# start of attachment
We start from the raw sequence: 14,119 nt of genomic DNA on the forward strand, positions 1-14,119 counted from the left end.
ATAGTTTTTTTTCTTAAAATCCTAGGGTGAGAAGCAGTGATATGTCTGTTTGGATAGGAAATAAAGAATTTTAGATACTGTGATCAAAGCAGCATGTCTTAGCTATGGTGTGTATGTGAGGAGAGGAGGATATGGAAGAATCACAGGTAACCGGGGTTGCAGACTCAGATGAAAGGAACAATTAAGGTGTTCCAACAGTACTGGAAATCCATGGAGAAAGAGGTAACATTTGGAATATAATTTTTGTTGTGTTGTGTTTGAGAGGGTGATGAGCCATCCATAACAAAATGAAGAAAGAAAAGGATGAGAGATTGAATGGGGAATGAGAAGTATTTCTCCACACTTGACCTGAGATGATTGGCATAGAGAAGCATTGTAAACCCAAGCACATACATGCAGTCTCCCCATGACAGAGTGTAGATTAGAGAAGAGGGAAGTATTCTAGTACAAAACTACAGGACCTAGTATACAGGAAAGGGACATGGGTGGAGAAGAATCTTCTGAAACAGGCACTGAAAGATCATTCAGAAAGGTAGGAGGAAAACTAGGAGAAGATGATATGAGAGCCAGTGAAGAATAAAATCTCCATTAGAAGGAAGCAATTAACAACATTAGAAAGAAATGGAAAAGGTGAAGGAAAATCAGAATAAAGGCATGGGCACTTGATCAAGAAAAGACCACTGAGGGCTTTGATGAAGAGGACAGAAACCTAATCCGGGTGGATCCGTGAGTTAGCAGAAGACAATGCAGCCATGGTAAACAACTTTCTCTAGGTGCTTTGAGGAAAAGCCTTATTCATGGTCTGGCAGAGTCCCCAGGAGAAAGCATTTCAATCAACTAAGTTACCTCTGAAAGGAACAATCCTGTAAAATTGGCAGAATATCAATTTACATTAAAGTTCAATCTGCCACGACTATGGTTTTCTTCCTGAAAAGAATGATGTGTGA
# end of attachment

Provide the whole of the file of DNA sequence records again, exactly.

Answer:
We start from the raw sequence: 14,119 nt of genomic DNA on the forward strand, positions 1-14,119 counted from the left end.
ATAGTTTTTTTTCTTAAAATCCTAGGGTGAGAAGCAGTGATATGTCTGTTTGGATAGGAAATAAAGAATTTTAGATACTGTGATCAAAGCAGCATGTCTTAGCTATGGTGTGTATGTGAGGAGAGGAGGATATGGAAGAATCACAGGTAACCGGGGTTGCAGACTCAGATGAAAGGAACAATTAAGGTGTTCCAACAGTACTGGAAATCCATGGAGAAAGAGGTAACATTTGGAATATAATTTTTGTTGTGTTGTGTTTGAGAGGGTGATGAGCCATCCATAACAAAATGAAGAAAGAAAAGGATGAGAGATTGAATGGGGAATGAGAAGTATTTCTCCACACTTGACCTGAGATGATTGGCATAGAGAAGCATTGTAAACCCAAGCACATACATGCAGTCTCCCCATGACAGAGTGTAGATTAGAGAAGAGGGAAGTATTCTAGTACAAAACTACAGGACCTAGTATACAGGAAAGGGACATGGGTGGAGAAGAATCTTCTGAAACAGGCACTGAAAGATCATTCAGAAAGGTAGGAGGAAAACTAGGAGAAGATGATATGAGAGCCAGTGAAGAATAAAATCTCCATTAGAAGGAAGCAATTAACAACATTAGAAAGAAATGGAAAAGGTGAAGGAAAATCAGAATAAAGGCATGGGCACTTGATCAAGAAAAGACCACTGAGGGCTTTGATGAAGAGGACAGAAACCTAATCCGGGTGGATCCGTGAGTTAGCAGAAGACAATGCAGCCATGGTAAACAACTTTCTCTAGGTGCTTTGAGGAAAAGCCTTATTCATGGTCTGGCAGAGTCCCCAGGAGAAAGCATTTCAATCAACTAAGTTACCTCTGAAAGGAACAATCCTGTAAAATTGGCAGAATATCAATTTACATTAAAGTTCAATCTGCCACGACTATGGTTTTCTTCCTGAAAAGAATGATGTGTGA